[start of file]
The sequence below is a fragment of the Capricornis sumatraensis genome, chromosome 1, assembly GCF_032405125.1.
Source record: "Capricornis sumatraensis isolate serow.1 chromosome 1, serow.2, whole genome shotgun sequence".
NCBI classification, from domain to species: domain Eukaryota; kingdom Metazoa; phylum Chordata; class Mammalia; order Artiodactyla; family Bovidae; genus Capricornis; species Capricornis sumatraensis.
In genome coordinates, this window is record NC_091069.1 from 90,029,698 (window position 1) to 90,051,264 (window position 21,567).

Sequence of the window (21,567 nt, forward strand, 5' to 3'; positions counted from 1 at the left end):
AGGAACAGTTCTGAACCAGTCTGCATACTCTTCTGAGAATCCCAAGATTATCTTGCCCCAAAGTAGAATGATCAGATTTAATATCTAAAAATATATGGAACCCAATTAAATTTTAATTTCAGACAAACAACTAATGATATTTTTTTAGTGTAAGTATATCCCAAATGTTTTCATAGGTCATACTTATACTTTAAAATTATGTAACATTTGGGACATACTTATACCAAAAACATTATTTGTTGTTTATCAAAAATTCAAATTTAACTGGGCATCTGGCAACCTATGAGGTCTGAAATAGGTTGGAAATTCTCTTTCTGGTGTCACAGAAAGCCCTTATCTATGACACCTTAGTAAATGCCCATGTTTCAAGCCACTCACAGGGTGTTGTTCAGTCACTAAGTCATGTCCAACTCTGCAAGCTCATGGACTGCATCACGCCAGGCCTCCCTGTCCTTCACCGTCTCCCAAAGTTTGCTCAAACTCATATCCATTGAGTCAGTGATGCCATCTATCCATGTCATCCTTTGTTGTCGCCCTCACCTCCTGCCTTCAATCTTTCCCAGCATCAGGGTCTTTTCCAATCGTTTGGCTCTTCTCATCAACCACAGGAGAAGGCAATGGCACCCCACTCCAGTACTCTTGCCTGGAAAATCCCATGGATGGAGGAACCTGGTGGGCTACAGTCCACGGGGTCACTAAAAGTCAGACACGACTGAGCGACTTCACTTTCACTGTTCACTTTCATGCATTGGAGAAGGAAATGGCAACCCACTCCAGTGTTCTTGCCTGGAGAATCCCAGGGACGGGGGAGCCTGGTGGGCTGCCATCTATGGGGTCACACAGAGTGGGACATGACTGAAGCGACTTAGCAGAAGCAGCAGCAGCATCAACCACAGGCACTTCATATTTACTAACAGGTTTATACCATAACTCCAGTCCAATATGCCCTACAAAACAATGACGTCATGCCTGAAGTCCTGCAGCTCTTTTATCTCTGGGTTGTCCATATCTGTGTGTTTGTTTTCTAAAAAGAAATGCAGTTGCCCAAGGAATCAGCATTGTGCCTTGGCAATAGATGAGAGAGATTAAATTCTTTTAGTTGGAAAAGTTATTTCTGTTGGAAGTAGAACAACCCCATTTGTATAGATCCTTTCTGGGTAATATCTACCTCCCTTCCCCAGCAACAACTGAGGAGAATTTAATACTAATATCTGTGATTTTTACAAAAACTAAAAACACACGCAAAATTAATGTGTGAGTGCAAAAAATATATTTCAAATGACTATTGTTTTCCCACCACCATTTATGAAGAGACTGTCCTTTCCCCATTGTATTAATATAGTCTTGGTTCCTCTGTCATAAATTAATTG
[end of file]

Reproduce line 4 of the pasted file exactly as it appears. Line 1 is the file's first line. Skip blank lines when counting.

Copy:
In genome coordinates, this window is record NC_091069.1 from 90,029,698 (window position 1) to 90,051,264 (window position 21,567).